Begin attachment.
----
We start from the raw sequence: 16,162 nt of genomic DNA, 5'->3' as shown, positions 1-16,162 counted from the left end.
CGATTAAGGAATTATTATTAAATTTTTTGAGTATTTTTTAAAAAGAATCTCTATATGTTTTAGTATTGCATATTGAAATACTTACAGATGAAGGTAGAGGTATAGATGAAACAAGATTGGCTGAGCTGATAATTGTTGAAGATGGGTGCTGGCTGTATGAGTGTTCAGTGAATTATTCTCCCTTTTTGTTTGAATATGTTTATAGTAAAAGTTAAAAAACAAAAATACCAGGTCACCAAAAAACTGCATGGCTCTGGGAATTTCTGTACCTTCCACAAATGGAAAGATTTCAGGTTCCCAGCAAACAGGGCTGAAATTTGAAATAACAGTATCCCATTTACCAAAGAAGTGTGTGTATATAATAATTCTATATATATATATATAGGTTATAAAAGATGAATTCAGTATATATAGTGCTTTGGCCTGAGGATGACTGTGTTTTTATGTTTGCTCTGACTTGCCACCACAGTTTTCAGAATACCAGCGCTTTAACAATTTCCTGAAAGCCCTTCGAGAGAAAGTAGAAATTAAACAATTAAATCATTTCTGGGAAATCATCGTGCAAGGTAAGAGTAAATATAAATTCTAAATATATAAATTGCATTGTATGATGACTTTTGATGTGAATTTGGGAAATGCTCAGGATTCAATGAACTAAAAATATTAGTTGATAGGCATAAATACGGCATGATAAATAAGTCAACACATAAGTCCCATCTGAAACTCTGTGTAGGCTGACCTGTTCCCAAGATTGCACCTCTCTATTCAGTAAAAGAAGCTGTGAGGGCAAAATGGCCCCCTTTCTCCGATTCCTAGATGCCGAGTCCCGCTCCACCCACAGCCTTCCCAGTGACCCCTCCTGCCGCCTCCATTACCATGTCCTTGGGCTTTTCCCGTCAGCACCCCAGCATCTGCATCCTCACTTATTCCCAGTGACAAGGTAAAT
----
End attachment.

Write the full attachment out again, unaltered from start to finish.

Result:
We start from the raw sequence: 16,162 nt of genomic DNA, 5'->3' as shown, positions 1-16,162 counted from the left end.
CGATTAAGGAATTATTATTAAATTTTTTGAGTATTTTTTAAAAAGAATCTCTATATGTTTTAGTATTGCATATTGAAATACTTACAGATGAAGGTAGAGGTATAGATGAAACAAGATTGGCTGAGCTGATAATTGTTGAAGATGGGTGCTGGCTGTATGAGTGTTCAGTGAATTATTCTCCCTTTTTGTTTGAATATGTTTATAGTAAAAGTTAAAAAACAAAAATACCAGGTCACCAAAAAACTGCATGGCTCTGGGAATTTCTGTACCTTCCACAAATGGAAAGATTTCAGGTTCCCAGCAAACAGGGCTGAAATTTGAAATAACAGTATCCCATTTACCAAAGAAGTGTGTGTATATAATAATTCTATATATATATATATAGGTTATAAAAGATGAATTCAGTATATATAGTGCTTTGGCCTGAGGATGACTGTGTTTTTATGTTTGCTCTGACTTGCCACCACAGTTTTCAGAATACCAGCGCTTTAACAATTTCCTGAAAGCCCTTCGAGAGAAAGTAGAAATTAAACAATTAAATCATTTCTGGGAAATCATCGTGCAAGGTAAGAGTAAATATAAATTCTAAATATATAAATTGCATTGTATGATGACTTTTGATGTGAATTTGGGAAATGCTCAGGATTCAATGAACTAAAAATATTAGTTGATAGGCATAAATACGGCATGATAAATAAGTCAACACATAAGTCCCATCTGAAACTCTGTGTAGGCTGACCTGTTCCCAAGATTGCACCTCTCTATTCAGTAAAAGAAGCTGTGAGGGCAAAATGGCCCCCTTTCTCCGATTCCTAGATGCCGAGTCCCGCTCCACCCACAGCCTTCCCAGTGACCCCTCCTGCCGCCTCCATTACCATGTCCTTGGGCTTTTCCCGTCAGCACCCCAGCATCTGCATCCTCACTTATTCCCAGTGACAAGGTAAAT